How do they pronounce "B"? While talking fast, do they pause like the narrator on Duolingo?
On another post here someone said that it is not, so you would kind of connect it to the next word like "papa vkafe".
Don't make the mistake I did and hear café as coffee.
No, dad is not in the coffee lol
As a response to the question "Which father?", "The father in the cafe" (with the article "the") is an appropriate response, but not the first thing that comes to mind. Otherwise, you need the verb "to be" to make this a complete sentence.
Is there a difference between a café and a cafeteria? I honestly don't know.
A cafe is a Coffee shop, and a cafeteria is a restaurant where you choose food from a counter and then pay before you eat it.
In a cafe, you sit at a table and a waitress gives you a menu, then takes your order. Then you sit and wait till she brings you your food. After you finish eating, the waitress is supposed to bring the customers the bill.
In a cafeteria, there is a line of people, who take a tray and go along a line and pick food and put it on their tray. For the hot food, there are servers. The people tell them what they want and the servers put it on a plate and give it to the person, who puts it on his or her tray, then moves on in the line to the desserts and salads and takes what he or she wants and puts it on the tray. At the end is the cashier where people pay for the food on their tray. Then they go to a table and sit down.
Cafeterias as described above can be found in hospitals, YWCA, colleges, schools.
At places like Dairy Queen, A+W, KFC, there is a menu on the wall and people go to the counter and tell the girl what they want. The girl sometimes asks "Is this to stay or to go". A very important question because then they know whether to put it on a paper plate or in a box. The customer pays and then takes the food.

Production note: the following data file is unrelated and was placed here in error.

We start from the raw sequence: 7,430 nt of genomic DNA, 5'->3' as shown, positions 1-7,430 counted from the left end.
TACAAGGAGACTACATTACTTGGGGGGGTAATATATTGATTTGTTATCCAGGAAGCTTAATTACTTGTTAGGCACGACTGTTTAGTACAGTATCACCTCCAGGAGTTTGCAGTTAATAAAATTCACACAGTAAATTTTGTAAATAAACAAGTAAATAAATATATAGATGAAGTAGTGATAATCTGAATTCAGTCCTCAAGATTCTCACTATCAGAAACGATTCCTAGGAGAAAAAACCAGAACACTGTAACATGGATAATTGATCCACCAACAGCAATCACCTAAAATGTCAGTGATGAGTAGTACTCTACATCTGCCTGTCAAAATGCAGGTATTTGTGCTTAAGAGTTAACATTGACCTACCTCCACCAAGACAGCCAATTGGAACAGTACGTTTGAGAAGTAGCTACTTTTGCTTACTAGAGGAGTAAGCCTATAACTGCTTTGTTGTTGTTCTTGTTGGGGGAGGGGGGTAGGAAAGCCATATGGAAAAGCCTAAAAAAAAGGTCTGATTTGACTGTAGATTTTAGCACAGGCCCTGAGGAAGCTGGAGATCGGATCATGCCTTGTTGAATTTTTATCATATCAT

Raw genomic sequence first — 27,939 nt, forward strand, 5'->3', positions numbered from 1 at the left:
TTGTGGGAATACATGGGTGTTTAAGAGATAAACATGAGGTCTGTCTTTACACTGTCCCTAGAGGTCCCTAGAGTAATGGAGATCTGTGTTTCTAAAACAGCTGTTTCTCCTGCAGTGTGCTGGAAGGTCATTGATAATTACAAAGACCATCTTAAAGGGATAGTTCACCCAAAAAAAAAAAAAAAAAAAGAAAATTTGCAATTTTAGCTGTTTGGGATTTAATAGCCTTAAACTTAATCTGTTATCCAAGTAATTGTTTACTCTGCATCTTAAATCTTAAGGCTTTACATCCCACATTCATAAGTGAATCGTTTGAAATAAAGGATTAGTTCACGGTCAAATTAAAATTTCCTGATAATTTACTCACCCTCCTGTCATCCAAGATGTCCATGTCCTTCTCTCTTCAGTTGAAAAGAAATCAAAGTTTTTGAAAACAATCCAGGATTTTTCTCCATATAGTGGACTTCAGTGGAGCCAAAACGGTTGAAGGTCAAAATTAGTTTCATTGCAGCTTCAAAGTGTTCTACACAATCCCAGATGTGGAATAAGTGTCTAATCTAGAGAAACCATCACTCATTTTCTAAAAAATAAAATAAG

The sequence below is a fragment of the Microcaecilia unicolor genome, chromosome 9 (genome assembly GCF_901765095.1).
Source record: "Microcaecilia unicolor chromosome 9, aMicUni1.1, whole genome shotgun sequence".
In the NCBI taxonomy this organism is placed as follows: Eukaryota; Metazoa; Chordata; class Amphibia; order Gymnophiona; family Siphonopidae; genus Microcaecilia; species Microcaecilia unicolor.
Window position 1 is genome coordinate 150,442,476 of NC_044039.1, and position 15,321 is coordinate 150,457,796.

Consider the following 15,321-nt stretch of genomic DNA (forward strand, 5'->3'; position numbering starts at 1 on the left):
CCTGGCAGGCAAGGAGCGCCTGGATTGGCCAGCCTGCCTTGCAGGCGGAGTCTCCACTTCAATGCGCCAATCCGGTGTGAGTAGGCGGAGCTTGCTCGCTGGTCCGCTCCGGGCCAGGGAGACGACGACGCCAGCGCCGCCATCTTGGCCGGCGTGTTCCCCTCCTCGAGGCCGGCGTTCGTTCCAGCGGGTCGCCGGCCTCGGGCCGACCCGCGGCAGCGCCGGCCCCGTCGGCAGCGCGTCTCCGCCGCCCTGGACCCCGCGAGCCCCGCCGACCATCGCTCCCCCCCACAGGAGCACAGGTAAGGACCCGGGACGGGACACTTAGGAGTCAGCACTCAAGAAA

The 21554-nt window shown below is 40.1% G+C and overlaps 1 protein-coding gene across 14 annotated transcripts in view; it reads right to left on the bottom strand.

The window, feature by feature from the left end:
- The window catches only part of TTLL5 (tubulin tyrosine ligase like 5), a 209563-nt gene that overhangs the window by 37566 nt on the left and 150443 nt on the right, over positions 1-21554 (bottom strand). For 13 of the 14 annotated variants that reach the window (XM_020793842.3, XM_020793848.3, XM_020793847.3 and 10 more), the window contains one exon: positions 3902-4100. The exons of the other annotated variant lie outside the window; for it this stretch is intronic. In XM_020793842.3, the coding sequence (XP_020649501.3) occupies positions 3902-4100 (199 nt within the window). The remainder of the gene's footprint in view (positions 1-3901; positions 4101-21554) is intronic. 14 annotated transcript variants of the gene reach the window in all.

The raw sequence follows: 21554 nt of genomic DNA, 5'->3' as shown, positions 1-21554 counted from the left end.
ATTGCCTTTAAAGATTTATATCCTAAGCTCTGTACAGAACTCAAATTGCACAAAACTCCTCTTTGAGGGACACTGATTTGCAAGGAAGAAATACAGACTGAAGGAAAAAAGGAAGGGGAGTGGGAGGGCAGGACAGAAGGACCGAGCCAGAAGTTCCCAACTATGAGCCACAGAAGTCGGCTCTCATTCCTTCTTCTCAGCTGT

Places like Dairy Queen, etc. are known as "fast food" places.
I've worked in a cafeteria and a cafe and so I know the difference. In both places, I had to wash tables. In a cafe, customers could ask for a book of matches if they wanted to smoke, but not in the cafeteria where I worked. Waitresses get tips but I didn't in the cafeteria, which was in a big hospital.
Another difference is that in the cafeteria, meals are only served during certain hours. For example, supper between 4 and 6:30 PM, whereas you can eat whenever you want in a cafe.
How do i know which article (a/an or the) while translatung Russian sentences in english? In this sentence I have no clue, why "Dad is in café" is not accepted.
Because it's not saying that he is a cafe, only that he is in one. If you were to say "My father is a doctor" then you would use the dash to indicate that he is a doctor. The dash is kind of an indicator of the verb to be but it is not used in the present tense so instead they use a dash. I hoped this helped.
So Ljukich, would в be more like an "estar" in Spanish and the "-" be more like a "ser"?
в literally just means "in" - на can also actually translate as "in" in certain contexts, as well. In Russian you typically just don't use the verb "to be" when describing things, even though there are two verbs I can think of that do mean "to be" (есть and являться). Есть is used typically only in the past tense (I was) or future (I will be) and являться is typically higher level/journalist/official speech that's not necessarily used colloquially in every day conversation.
Never, most probably. You have much better chances of having to use a sentence of "<someone> is <somewhere>" type though. And you better be prepared for that ;)
Probably just hasn't been reviewed as a possible answer. Next time you see it use the "suggest an answer" function. The course developers accepted a lot of the things I suggested (especially early on, those darned кажется... sentences).
I wrote: "Father is in the cafe" and it was marked incorrect. Needs to be fixed I think :)
"Father" is better translated as отец, to reflect that same level of formality.
So it's acceptable to translate this sentence to "Dad is at the café" but translating "папа в метро" to "Dad is at the Metro" is not? Why?
Does папа also mean papa or is it like english where there are two separate words
@iosif156194 - The issue is that "kafe" is how you transliterated the Russian word, plus it's not an English word. So those two factors combined probably make it unacceptable to the system.